Protect your sensitive information and tax refund: follow tips from Tax Department, New York State Office of Information Technology Services, Department of State
Guest Editorial by the New York State Department of Taxation and Finance
The New York State Department of Taxation and Finance, along with the New York State Office of Information Technology Services and the Department of State’s Division of Consumer Protection, shared important tips to help New York taxpayers guard against identity theft and prevent tax fraud.
Tips to Prevent Identity Theft & Fraud
•File promptly. Filing your tax returns as soon as possible can reduce the likelihood that an identity thief will be able to claim a fraudulent tax refund using your stolen information. Free File software, available at the Tax Department website, www.tax.ny.gov, is easy, fast and secure.
Taxpayers with income of $72,000 or less in 2020 can electronically complete and submit their federal and New York state income tax returns online at no cost. Nearly 255,000 New York taxpayers used our Free File software last year, saving themselves a combined $51 million in the process.
To ensure you're not charged a fee, you must go to the Tax Department’s website to complete your return. You’ll save on costly tax preparation fees, prevent costly errors, and ensure that you receive any refund you’re owed in the most efficient way possible.
To be directed to the free filing options, simply click Free File your income tax return on the Tax Department’s website.
•Take advantage of free tax return filing assistance. You may qualify for free assistance through the Tax Department. If your federal adjusted gross income in 2020 was $72,000 or less, you can receive free virtual tax assistance from a Tax Department expert. We can guide you through the process of electronically preparing and filing your 2020 federal and state income tax returns at no cost.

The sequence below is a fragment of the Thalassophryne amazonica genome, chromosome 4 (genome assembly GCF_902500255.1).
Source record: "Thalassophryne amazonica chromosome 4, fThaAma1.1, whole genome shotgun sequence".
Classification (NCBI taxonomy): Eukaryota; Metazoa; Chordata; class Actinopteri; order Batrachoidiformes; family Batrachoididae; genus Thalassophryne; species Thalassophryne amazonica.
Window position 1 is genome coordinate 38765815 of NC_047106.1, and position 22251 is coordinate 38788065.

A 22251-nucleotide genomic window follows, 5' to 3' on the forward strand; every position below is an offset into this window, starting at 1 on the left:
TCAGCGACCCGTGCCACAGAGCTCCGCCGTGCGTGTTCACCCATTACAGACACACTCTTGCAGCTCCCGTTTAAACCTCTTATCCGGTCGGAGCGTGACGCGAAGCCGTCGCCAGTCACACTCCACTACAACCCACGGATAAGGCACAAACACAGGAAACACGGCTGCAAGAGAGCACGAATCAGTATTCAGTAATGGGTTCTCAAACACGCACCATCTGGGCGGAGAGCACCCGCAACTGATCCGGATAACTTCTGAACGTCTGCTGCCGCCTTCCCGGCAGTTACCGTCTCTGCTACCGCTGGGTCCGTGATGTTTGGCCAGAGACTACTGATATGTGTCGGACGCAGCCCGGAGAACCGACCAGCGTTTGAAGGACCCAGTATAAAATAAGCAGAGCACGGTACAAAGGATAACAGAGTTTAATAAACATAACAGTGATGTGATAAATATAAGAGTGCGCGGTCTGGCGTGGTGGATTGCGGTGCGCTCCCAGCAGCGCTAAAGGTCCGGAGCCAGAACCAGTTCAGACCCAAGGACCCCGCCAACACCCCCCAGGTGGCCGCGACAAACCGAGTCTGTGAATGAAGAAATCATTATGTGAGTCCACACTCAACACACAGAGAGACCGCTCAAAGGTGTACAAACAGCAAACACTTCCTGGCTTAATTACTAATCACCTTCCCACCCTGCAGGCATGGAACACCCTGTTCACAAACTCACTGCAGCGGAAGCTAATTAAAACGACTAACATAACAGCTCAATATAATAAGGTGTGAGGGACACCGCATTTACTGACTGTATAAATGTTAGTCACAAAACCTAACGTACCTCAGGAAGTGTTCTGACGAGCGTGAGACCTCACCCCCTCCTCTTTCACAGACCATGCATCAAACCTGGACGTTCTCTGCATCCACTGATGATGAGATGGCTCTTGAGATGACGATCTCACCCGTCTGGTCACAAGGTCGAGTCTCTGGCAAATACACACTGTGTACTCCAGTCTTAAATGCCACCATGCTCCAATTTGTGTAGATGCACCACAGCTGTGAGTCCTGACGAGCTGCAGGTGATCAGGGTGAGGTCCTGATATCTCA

To register, see “Register for a virtual FSA session.”
•Choose direct deposit of your tax refund. You can receive the refund you’re owed up to two weeks sooner by e-filing and choosing direct deposit.
E-filing is safer, faster and more efficient than sending paper returns through the mail. And you’ll receive your refund faster if it’s directly deposited into your bank account rather than mailed as a paper check.
•Protect data and documents used to prepare your return. Keep sensitive personal information and documents safe during and after the filing process, and delete or shred once no longer needed. It’s important to regularly review the steps necessary to secure your sensitive information.
•If you hire a tax preparer, do your research to ensure they’re competent and ethical. Avoid tax preparers who boast that they can obtain larger refunds than their competitors can, who don’t provide you with their IRS preparer tax identification number (PTIN), or who base their fee on a percentage of your refund. See the Tax Department’s “Tips for hiring a tax preparer” webpage.
Make sure your tax preparer is willing to sign your return as your tax professional. The tax preparer must also provide you with a copy of your return.
•Carefully review your tax return. You’re responsible for the tax return’s accuracy. If you hire a paid preparer, never sign a blank return.
New York State Commissioner of Taxation and Finance Michael Schmidt said, “Tax season unfortunately is also scam season. Con artists are continually trying new ways of robbing people of their personal information as well as their peace of mind. It’s critical you take proper precautions to safeguard confidential data now and throughout the year.”
New York State Office of Information Technology Services Chief Information Officer Angelo “Tony” Riddick said, “Under the governor's leadership, New York state has taken important steps to enhance online security by safeguarding personal information, minimizing risk, and providing taxpayers with the tools they need to help protect themselves from cybercriminals. Tax season brings greater risks to individuals and families as cybercriminals look to exploit online information for deceptive purposes. Use these simple tips to protect your sensitive information and stay vigilant against any and all potential tax scams.”
New York State Secretary of State Rossana Rosado said, “Scammers have been hard at work throughout the pandemic and are now kicking it into high gear with the start of tax season. I encourage all New Yorkers to follow basic tips to help keep their sensitive tax information from falling into the wrong hands.”
The Division of Consumer Protection is hosting a free virtual webinar, “Prevent and Protect from Identity Theft,” at 1 p.m. March 18. Register to participate here.